A cohort of 200 children, who were followed from birth and periodically evaluated as part of a longitudinal study of child development, was used to determine the ability of the Bayley Scales of Infant Development (BSID) to predict children who would be considered intellectually gifted at 7.5 years. The cohort was predominantly white (91%), upper middle class (70% in Hollingshead class 1 or 2), and had preschool educational experiences (94% ). At outcome, 36 children had WISC-R verbal, performance, or full scale IQs greater than 135 and were called gifted. On average, gifted children walked 0.7 months earlier and spoke two-word sentences 2.2 months earlier than the non-gifted group. As a group, gifted children showed statistically significant, but clinically small, advantages for age of walking, age of speaking two-word sentences, BSID, and Stanford Binet IQ. Of the 36 children who later proved to be gifted, only two had BSID IQs > 134. Of the four children who had BSID IQs > 134, two maintained their superior function but 2 did not. A discriminant function analysis was used to predict giftedness for individual children based on BSID performance. The resulting classification achieved sensitivity = 0.69 and specificity = 0.39. Although groups of infants who will be gifted have higher BSID scores, the BSID cannot be endorsed as a method of identifying individual infants who will later demonstrate superior cognitive function.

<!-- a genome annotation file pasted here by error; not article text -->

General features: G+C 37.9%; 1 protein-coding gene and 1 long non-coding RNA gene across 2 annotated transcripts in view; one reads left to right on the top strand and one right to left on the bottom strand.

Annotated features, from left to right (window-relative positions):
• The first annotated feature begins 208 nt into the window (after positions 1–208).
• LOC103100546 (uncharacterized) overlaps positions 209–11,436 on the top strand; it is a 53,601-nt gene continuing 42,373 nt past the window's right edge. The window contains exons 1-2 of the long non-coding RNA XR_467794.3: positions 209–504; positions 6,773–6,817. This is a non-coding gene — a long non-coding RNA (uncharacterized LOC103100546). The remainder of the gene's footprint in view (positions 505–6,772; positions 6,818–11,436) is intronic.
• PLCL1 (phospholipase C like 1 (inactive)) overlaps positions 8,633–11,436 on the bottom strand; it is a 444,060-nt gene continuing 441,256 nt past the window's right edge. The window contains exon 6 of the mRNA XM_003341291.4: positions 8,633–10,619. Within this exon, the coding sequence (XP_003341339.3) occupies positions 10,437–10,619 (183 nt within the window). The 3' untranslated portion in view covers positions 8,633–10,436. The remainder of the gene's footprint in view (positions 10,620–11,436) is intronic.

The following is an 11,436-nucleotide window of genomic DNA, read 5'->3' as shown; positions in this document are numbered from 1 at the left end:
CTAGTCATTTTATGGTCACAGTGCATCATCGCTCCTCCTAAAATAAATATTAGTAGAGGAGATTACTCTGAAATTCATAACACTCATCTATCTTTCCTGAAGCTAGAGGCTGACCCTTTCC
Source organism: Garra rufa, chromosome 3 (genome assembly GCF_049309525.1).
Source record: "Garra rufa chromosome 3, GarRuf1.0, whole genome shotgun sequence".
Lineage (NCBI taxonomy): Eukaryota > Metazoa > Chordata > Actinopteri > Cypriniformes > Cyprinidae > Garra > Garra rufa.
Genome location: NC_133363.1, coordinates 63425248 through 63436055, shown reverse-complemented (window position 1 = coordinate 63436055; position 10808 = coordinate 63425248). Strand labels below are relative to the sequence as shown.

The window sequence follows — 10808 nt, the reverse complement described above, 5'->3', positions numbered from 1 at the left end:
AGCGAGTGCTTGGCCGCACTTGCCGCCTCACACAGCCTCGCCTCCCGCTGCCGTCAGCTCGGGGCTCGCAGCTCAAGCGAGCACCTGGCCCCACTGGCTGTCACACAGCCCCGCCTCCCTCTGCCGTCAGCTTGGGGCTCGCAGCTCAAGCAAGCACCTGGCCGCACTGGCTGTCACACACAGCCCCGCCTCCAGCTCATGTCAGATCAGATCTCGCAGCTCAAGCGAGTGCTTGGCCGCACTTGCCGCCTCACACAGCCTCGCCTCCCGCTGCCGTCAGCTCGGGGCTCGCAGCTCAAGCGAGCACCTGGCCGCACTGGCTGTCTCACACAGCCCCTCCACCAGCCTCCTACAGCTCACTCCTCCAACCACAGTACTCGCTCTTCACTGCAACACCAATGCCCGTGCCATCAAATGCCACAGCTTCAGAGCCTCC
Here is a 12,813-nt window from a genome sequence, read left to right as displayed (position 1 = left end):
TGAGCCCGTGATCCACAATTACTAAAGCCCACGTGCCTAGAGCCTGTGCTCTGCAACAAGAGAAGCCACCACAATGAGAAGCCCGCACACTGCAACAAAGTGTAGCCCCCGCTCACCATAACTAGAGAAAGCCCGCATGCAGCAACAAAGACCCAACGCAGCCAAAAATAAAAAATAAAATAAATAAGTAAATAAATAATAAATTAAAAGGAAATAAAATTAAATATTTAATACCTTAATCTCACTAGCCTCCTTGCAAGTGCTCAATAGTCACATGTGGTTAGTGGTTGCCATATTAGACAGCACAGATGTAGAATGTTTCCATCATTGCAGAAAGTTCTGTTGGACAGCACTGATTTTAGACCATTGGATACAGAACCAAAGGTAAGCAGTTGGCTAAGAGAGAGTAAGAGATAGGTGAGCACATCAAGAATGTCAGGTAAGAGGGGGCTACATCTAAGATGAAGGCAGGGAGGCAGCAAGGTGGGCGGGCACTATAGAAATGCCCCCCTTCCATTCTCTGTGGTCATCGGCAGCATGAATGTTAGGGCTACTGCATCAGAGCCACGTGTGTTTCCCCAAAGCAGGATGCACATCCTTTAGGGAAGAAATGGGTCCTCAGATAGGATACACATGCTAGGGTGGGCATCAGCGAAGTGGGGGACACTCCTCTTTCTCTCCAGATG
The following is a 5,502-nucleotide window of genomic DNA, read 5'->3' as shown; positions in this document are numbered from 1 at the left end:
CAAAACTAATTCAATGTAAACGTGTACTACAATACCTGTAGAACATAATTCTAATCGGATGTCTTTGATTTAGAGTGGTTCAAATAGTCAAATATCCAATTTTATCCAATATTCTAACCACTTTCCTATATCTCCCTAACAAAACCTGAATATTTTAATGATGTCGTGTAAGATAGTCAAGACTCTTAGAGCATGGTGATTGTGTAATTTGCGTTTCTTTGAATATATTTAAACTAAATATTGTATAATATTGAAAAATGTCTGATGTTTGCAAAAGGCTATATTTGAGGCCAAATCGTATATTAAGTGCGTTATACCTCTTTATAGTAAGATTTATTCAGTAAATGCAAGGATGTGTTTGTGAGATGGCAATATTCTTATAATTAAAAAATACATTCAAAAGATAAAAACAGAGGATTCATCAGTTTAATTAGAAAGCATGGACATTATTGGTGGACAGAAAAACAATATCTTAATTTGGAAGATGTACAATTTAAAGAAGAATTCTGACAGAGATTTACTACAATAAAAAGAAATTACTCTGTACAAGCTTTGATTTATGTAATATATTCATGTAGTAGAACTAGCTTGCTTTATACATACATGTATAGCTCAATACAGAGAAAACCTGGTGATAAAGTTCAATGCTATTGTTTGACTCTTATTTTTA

ASJC Scopus subject areas
- Pediatrics, Perinatology, and Child Health